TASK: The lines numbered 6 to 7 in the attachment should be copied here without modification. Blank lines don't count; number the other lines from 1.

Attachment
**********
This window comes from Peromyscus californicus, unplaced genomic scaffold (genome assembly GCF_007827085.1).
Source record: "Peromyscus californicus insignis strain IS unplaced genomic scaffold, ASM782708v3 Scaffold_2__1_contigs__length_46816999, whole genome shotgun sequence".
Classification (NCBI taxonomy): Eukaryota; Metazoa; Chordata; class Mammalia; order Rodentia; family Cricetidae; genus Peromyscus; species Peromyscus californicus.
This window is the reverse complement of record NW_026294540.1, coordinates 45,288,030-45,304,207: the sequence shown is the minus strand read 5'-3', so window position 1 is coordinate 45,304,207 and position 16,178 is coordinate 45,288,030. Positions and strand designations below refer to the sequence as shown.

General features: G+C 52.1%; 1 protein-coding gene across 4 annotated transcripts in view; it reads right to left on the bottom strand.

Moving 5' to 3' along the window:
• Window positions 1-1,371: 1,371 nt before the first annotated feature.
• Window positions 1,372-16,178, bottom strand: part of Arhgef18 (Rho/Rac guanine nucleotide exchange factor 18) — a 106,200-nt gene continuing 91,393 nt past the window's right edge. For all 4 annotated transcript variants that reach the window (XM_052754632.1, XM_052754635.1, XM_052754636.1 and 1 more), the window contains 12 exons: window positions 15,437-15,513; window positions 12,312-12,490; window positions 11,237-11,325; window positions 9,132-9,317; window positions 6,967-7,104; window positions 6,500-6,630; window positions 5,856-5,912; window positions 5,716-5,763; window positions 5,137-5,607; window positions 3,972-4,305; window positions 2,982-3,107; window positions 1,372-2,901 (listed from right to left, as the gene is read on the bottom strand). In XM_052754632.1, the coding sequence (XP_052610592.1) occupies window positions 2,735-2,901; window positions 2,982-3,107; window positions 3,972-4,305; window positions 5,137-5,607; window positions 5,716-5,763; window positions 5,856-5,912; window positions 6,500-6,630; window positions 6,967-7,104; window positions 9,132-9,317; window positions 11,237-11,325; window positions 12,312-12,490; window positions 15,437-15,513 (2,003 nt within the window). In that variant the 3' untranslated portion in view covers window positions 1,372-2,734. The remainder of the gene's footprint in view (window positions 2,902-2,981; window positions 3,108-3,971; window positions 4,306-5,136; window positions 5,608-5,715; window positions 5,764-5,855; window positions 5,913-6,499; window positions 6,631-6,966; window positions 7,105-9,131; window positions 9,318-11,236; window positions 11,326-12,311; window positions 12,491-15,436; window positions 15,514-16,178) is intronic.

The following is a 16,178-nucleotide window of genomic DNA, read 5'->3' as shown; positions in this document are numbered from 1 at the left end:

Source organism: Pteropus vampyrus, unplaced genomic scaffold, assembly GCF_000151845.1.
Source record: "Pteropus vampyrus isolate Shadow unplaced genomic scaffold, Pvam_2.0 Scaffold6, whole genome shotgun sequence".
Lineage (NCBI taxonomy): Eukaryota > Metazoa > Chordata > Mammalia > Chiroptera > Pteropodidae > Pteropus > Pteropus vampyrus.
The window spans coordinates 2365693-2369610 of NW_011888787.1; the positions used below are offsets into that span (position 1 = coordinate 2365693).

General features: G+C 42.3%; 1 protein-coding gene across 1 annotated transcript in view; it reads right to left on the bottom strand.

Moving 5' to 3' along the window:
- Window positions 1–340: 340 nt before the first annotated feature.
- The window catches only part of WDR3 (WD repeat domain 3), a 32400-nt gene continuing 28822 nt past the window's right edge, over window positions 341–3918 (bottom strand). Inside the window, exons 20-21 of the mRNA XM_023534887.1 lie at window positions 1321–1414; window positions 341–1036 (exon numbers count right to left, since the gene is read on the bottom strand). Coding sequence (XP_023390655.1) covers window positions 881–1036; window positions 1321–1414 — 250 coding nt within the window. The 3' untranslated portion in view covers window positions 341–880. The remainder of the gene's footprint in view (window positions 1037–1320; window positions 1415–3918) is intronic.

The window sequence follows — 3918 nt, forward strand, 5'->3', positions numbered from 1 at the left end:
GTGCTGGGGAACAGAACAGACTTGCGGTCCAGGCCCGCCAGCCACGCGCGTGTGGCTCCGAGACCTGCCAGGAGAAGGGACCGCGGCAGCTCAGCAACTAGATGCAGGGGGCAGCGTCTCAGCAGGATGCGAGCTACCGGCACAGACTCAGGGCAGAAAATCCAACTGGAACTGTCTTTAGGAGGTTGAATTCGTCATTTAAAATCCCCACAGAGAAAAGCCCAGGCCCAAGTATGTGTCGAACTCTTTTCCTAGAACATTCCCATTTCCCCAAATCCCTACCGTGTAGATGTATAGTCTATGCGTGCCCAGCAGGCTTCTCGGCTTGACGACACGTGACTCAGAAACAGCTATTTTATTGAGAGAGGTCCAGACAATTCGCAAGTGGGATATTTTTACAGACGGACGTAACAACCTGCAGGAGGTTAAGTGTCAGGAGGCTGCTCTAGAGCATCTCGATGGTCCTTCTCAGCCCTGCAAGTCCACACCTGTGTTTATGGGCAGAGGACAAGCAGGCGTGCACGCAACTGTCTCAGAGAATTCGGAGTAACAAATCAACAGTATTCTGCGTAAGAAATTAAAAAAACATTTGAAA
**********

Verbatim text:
Moving 5' to 3' along the window:
• Window positions 1-1,371: 1,371 nt before the first annotated feature.